search the PATH environment variable for an executable named file, and start a new process running that executable with the arguments args. Like Posix.Process.execp.


MLton.Process.create provides functionality similar to Unix.executeInEnv, but provides more control control over the input, output, and error streams. In addition, create works on all platforms, including Cygwin and MinGW (Windows) where Posix.fork is unavailable. For greatest portability programs should still use the standard Unix.execute, Unix.executeInEnv, and OS.Process.system.

The following types and sub-structures are used by the create function. They provide static type checking of correct stream usage.


  • ('use, 'dir) Child.t

    This represents a handle to one of a child’s standard streams. The 'dir is viewed with respect to the parent. Thus a ('a, input) Child.t handle means that the parent may input the output from the child.

  • Child.{bin,text}{In,Out} h

    These functions take a handle and bind it to a stream of the named type. The type system will detect attempts to reverse the direction of a stream or to use the same stream in multiple, incompatible ways.

  • Child.fd h

    This function behaves like the other Child.* functions; it opens a stream. However, it does not enforce that you read or write from the handle. If you use the descriptor in an inappropriate direction, the behavior is undefined. Furthermore, this function may potentially be unavailable on future MLton host platforms.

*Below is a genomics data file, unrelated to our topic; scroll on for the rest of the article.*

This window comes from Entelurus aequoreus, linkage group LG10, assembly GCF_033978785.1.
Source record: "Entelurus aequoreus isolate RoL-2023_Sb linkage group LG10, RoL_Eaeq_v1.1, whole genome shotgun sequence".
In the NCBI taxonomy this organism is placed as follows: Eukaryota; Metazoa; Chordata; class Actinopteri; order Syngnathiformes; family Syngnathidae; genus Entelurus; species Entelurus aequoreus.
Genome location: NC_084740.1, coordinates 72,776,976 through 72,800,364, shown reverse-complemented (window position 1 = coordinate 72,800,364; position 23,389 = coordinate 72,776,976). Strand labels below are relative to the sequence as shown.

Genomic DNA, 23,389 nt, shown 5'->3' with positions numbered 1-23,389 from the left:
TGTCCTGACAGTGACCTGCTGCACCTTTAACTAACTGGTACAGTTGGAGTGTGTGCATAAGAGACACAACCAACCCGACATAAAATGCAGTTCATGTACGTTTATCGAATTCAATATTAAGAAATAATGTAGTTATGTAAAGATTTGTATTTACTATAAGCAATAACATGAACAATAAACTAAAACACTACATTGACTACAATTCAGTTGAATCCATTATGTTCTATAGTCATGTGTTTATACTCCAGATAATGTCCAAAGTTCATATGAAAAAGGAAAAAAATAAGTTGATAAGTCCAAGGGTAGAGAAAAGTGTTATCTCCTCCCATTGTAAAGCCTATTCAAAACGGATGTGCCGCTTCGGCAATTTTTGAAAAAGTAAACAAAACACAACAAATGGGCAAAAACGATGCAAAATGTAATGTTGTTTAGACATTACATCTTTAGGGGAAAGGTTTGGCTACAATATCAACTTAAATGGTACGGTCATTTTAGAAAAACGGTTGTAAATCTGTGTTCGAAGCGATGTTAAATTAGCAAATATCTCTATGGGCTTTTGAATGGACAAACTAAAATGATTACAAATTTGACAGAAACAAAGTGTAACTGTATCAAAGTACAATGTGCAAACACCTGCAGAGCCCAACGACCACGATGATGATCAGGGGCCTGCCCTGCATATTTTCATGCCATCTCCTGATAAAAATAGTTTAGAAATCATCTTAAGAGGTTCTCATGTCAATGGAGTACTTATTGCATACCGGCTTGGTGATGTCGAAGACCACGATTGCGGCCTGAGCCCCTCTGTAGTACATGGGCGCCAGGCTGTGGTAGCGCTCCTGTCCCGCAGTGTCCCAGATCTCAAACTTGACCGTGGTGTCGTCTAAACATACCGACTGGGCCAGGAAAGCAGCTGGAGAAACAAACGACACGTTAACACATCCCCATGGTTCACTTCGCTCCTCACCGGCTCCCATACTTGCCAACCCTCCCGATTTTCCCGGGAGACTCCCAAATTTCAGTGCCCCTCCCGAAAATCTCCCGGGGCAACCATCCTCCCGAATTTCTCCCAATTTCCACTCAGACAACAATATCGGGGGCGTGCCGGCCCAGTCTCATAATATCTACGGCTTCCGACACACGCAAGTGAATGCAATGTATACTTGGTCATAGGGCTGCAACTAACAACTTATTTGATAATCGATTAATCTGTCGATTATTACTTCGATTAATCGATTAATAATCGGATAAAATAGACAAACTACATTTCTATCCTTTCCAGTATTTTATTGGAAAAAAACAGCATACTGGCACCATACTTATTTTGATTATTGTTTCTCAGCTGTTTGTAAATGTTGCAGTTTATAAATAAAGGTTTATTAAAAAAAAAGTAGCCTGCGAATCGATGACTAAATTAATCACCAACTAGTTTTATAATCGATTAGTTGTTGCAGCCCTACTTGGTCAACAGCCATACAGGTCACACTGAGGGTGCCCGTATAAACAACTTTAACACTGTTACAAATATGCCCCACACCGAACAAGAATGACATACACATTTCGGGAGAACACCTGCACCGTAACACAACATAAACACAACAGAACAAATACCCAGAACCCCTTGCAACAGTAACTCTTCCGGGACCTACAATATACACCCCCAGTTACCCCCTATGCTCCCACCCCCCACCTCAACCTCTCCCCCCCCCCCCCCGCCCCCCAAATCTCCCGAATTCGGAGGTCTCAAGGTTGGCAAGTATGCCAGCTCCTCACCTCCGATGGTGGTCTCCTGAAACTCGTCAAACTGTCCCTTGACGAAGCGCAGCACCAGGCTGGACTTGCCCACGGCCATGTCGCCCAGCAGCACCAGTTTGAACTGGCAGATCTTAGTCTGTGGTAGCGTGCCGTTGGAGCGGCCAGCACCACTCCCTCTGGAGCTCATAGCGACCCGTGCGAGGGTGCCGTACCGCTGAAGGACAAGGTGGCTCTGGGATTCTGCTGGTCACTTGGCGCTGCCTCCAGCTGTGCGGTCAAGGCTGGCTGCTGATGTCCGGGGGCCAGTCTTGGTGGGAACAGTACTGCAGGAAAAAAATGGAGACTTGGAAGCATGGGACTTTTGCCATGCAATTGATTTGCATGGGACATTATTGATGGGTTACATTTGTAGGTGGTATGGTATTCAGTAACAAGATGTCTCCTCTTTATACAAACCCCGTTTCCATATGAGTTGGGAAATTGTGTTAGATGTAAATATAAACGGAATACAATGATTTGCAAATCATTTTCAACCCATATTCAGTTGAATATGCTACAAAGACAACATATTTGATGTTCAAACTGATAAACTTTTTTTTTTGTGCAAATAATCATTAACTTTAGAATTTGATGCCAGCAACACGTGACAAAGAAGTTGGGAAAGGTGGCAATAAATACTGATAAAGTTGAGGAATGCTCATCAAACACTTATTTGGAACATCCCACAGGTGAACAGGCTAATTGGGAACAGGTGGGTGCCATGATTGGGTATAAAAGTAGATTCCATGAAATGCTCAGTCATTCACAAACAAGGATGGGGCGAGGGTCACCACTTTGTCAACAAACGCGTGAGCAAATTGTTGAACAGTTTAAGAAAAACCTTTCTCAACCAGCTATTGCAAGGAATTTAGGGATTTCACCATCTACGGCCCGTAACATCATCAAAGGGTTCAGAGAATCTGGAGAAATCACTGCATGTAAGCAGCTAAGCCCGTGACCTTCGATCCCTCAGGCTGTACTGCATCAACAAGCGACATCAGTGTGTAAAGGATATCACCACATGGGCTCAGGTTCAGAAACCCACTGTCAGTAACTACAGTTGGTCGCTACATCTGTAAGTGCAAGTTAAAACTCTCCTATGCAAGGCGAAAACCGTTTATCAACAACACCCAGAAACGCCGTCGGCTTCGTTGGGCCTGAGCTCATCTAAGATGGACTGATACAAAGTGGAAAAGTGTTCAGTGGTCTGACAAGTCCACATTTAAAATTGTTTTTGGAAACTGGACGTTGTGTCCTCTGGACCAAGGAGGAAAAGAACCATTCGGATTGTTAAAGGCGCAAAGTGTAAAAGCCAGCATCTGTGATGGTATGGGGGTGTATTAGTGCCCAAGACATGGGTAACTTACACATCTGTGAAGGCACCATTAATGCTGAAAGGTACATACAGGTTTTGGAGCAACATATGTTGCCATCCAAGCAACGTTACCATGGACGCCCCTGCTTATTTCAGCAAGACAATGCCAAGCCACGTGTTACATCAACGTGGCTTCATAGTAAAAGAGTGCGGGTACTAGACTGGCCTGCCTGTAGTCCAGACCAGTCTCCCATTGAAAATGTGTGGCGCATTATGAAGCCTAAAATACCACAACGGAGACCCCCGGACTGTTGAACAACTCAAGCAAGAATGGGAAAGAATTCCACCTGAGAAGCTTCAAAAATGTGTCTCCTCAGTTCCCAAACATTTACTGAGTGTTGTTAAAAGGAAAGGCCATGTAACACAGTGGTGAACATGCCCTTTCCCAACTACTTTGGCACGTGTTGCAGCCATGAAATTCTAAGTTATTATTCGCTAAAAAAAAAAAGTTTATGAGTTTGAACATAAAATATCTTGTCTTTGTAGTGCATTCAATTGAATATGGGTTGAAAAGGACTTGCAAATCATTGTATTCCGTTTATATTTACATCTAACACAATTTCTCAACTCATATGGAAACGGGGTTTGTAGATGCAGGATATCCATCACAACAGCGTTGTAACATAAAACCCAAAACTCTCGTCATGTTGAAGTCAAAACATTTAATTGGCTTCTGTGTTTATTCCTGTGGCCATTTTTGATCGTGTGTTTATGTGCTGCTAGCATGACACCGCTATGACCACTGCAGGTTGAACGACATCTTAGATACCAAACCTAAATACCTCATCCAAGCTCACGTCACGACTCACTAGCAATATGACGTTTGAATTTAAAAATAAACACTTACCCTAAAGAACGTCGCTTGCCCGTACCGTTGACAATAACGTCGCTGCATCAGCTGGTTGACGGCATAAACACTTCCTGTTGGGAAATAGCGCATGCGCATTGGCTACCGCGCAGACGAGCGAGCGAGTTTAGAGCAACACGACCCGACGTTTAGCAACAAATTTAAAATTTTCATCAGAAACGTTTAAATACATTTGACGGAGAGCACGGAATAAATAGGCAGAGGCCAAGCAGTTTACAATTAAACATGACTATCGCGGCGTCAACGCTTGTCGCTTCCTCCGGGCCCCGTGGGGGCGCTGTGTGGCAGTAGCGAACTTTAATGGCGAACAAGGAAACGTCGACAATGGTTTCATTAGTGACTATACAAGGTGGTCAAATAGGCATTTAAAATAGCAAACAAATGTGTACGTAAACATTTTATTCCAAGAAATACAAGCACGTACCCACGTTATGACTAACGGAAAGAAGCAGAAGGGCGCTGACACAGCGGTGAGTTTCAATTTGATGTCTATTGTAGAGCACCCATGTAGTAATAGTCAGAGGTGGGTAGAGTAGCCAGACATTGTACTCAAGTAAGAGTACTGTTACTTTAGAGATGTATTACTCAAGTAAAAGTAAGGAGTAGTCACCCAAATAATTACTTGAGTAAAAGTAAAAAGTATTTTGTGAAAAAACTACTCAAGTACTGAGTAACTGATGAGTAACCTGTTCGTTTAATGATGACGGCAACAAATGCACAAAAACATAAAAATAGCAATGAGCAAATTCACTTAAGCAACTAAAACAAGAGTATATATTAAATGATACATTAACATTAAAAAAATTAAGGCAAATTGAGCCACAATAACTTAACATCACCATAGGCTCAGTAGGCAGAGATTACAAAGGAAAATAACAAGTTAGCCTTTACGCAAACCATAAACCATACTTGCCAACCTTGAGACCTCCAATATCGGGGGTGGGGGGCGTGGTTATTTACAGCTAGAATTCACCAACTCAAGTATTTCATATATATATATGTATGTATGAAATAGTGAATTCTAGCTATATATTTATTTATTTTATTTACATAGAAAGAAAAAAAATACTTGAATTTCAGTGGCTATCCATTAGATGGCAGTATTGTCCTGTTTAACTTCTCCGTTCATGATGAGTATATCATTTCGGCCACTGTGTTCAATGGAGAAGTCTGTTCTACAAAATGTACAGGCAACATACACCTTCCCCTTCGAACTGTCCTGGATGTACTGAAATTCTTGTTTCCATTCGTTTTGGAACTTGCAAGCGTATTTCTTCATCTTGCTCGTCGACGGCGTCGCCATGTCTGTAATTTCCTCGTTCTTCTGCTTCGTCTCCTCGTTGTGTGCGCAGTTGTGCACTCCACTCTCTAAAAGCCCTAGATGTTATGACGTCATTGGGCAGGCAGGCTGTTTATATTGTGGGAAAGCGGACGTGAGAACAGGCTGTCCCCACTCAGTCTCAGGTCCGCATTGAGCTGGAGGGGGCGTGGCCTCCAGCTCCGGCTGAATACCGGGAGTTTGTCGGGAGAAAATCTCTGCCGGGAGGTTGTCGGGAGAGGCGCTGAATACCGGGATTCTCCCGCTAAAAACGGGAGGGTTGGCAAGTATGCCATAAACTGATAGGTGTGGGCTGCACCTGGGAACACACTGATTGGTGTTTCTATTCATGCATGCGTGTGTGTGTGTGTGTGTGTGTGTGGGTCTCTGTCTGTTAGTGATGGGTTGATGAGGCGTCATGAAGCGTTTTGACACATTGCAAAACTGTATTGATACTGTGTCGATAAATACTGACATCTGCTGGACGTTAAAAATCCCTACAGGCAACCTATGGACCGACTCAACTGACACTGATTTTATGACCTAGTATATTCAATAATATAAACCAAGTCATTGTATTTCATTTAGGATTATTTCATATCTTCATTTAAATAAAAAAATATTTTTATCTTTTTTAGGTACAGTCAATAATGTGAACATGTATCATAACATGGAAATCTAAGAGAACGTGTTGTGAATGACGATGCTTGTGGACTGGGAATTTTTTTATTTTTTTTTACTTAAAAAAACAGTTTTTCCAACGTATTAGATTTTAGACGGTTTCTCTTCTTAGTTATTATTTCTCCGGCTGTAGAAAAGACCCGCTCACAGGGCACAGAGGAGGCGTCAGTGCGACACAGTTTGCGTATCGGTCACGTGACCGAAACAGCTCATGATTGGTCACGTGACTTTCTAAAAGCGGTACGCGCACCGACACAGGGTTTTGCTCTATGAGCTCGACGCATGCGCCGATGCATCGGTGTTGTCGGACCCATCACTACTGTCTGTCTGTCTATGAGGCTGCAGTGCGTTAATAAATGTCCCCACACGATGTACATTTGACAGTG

• Child.remember h

    This function takes a stream of use any and resets the use of the stream so that the stream may be used by Child.*. An any stream may have had use none or 'use prior to calling Param.forget. If the stream was none and is used, MisuseOfForget is raised.


  • ('use, 'dir) Param.t

    This is a handle to an input/output source and will be passed to the created child process. The 'dir is relative to the child process. Input means that the child process will read from this stream.

  • Param.child h

    Connect the stream of the new child process to the stream of a previously created child process. A single child stream should be connected to only one child process or else DoublyRedirected will be raised.

  • Param.fd fd

    This creates a stream from the provided file descriptor which will be closed when create is called. This function may not be available on future MLton host platforms.

  • Param.forget h

    This hides the type of the actual parameter as any. This is useful if you are implementing an application which conditionally attaches the child process to files or pipes. However, you must ensure that your use after Child.remember matches the original type.